Fairytale motifs also abound in Emma Bull’s The Bird That Whistles. Borrowing lines found in Dylan’s Corrina, Corrina (“I got a bird that whistles, I got a bird that sings”) and in other song variants, Bull’s account of teenager John Deacon’s meeting with the enigmatic folk musician Willy Silver is suffused with a love of traditional music and ancient songs, so it comes as no surprise then that the Child ballad of Lady Isabel and the Elf Knight which gets a passing mention proves to be a template of a sort for the narrative. Popular music also makes an appearance in Mary Rayner’s The Vision, a time travel story which links a young medieval monk with the 1987 Glastonbury Festival at Pilton in Somerset.
Another time travel tale is Lisa Tuttle’s The Walled Garden. No end of secret gardens approached by never-to-be-found-again portals abound in fairytale and fantasy, but perhaps rarely woven quite so cunningly into a plot as this, with quite the panache as this almost metafictional tale-within-a-tale and set in so unlikely a place as Houston, Texas. Continuing with the supernatural thread is Garry Kilworth’s Dogfaerie, a finely told atmospheric account of a kind of house spirit that cunningly includes elements of the Arabian Nights story of ‘The Genie in the Bottle’ — with a surprising twist.
Geraldine Harris is an Egyptologist so it’s not surprising that Urgeya’s Choice has a hint of Hellenistic Egypt about it. Twins on the cusp of adulthood are expected to learn from the goddess of fate what their life has in store for them: “Each one of you has a soul of flame, each must choose how much of yourself to feed to that flame…” Will they choose danger, risk and a short life and so light up the darkness? Or will they opt for safety and long life in which the flame will have no power to burn bright? This variant of the Greek adage Those whom the gods love die young is beautifully told, full of insights into young psyches. Meanwhile, Tanith Lee’s Ceres Passing is a variation on the classical myth of Proserpina or Persephone, and imagines what existence her mother Ceres might lead in her search for her lost daughter, told with quiet humour but also pathos.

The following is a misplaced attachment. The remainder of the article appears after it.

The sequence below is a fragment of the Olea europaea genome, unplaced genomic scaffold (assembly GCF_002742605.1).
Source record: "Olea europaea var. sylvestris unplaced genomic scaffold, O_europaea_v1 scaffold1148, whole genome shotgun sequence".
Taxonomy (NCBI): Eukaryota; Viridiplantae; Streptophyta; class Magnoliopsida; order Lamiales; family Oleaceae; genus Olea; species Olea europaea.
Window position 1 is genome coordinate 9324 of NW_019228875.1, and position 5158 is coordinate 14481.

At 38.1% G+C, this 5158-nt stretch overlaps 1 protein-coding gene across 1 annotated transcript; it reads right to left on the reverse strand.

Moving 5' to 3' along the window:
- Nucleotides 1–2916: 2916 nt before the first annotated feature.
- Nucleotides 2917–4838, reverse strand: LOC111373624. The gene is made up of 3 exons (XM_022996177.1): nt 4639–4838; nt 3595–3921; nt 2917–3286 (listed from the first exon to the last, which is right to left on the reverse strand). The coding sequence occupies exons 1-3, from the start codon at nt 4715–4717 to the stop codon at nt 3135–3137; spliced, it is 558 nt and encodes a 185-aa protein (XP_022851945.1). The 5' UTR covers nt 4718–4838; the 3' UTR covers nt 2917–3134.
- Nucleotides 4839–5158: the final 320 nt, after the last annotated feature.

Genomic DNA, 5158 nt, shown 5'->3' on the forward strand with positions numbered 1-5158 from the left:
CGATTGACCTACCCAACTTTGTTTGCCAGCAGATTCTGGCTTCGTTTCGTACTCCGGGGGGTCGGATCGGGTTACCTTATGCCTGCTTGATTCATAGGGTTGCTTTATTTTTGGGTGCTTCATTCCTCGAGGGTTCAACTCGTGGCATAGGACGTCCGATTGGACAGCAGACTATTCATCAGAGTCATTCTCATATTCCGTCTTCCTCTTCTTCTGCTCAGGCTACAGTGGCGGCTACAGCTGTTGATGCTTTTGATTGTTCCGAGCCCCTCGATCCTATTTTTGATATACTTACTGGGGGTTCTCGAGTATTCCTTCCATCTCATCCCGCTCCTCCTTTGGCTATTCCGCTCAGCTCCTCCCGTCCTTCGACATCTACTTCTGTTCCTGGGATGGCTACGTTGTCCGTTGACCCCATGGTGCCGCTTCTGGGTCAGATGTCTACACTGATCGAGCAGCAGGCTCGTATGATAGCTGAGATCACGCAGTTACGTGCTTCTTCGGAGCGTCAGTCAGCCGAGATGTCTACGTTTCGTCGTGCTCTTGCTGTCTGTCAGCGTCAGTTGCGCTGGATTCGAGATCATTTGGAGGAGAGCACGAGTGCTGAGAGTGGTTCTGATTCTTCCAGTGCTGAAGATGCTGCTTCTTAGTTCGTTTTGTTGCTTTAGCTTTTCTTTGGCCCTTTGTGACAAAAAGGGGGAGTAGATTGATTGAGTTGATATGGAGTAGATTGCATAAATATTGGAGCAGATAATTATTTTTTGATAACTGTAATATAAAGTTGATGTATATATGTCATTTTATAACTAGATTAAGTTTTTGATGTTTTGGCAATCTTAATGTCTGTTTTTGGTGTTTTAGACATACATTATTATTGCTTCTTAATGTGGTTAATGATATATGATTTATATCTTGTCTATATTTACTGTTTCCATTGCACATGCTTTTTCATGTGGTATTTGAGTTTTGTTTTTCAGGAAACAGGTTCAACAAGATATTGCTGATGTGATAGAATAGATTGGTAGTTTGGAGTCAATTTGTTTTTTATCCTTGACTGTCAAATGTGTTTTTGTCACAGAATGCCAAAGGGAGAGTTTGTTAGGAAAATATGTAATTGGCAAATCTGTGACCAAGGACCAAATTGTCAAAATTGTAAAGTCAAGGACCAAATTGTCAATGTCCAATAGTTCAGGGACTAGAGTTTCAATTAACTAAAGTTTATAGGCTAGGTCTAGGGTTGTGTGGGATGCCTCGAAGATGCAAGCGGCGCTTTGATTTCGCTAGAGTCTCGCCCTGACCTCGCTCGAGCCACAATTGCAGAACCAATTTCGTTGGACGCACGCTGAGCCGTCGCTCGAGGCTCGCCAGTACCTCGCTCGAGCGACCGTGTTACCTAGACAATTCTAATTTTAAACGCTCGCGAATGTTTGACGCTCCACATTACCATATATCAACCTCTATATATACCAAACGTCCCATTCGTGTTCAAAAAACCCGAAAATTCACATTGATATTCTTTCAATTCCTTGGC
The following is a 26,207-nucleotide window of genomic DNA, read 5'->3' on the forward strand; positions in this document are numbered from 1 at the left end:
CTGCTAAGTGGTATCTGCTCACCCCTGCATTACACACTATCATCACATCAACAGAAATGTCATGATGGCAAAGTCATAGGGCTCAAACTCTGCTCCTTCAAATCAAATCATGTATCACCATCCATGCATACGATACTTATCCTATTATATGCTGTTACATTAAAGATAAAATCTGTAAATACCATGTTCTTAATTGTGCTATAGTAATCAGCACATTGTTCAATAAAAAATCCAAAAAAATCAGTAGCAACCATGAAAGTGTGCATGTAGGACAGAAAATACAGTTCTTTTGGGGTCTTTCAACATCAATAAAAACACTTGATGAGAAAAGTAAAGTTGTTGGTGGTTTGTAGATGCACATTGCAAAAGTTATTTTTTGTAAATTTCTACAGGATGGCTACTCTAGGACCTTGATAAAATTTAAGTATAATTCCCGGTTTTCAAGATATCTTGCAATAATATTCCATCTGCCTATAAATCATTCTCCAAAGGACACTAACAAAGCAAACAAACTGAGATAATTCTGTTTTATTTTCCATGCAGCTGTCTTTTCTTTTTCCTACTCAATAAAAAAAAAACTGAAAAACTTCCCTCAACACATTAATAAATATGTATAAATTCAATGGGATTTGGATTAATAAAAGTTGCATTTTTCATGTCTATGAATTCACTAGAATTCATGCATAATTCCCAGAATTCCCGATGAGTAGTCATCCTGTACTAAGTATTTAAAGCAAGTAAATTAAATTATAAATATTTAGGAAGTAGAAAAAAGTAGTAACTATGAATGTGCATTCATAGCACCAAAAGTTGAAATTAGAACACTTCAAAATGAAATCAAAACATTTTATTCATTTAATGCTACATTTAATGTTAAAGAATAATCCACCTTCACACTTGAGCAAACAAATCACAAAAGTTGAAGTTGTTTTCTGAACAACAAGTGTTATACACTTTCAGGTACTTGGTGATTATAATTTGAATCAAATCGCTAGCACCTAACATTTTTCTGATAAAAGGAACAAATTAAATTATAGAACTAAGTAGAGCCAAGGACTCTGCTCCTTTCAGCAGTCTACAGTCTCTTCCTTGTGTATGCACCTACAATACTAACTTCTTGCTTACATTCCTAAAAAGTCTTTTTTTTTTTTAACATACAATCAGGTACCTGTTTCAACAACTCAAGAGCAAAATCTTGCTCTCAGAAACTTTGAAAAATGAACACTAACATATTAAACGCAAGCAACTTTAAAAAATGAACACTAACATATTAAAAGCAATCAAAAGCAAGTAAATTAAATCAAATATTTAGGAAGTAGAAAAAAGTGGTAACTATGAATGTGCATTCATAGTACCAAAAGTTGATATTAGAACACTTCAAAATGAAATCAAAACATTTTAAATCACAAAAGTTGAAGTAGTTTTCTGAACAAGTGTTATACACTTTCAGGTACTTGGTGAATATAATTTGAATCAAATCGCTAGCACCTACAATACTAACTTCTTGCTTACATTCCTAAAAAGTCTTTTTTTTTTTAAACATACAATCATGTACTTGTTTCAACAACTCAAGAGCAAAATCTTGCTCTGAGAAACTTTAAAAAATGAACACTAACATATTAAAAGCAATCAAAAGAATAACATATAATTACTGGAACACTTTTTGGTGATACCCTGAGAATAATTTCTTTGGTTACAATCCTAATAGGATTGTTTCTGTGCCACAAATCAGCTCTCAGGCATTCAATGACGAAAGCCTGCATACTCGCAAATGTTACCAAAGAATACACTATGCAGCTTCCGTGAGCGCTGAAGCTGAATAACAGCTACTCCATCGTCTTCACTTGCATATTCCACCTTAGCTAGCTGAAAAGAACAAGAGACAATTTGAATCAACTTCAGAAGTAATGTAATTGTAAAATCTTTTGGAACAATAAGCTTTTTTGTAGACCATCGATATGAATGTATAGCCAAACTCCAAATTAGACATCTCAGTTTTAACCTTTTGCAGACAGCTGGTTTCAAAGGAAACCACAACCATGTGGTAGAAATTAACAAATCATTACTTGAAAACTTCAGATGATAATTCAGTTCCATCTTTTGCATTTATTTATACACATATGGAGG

The remaining three pieces are as great a contrast with each other as with the foregoing. Roger Zelazny’s Kalifriki of the Thread appears to be a standard swords-and-sorcery tale were it not for its equally mesmerising undertones of traditional themes. In particular these themes include the imaginative combination of Miranda and Prospero types from Shakespeare’s The Tempest, the automaton Talos from Greek myth (his life literally hanging on a thread from a nail) and the universal plot of Overcoming the Monster. Then there’s Terry Pratchett’s Turntables of the Night, featuring a reappearance of Death — that wonderful character from Pratchett’s novel Mort which had been published a couple of years before — in the company of an enthusiastic if incompetent DJ, in which both wit and the inevitable ensue. Finally, Helen Cresswell’s The Sky Sea showcases ‘the slightly dotty’ Great Aunt Cass (with whom the young protagonist Daisy finds most affinity) and who avers that there is a sea beyond the sky; this tale reminded me most of Joan Aiken’s short stories where, once you accept the unusual as commonplace, anything that can happen does happen, and all with impeccable logic.
So there you have it: twelve labyrinthine tales, each with a twist at the end. Although loosely linked by fairytale motifs, or music, or time travel or death they all approach their themes in highly individual and accomplished fashion. As with waking dreams it’s sometimes difficult to tell where reality really begins and ends; best to surrender yourself to the moment.
Incidentally, Helen Cresswell subsequently repaid Diana Wynne Jones the compliment by including both her own and Diana’s pieces for Hidden Turnings in a new selection called Mystery Stories (2003) — look out for a review. Soon.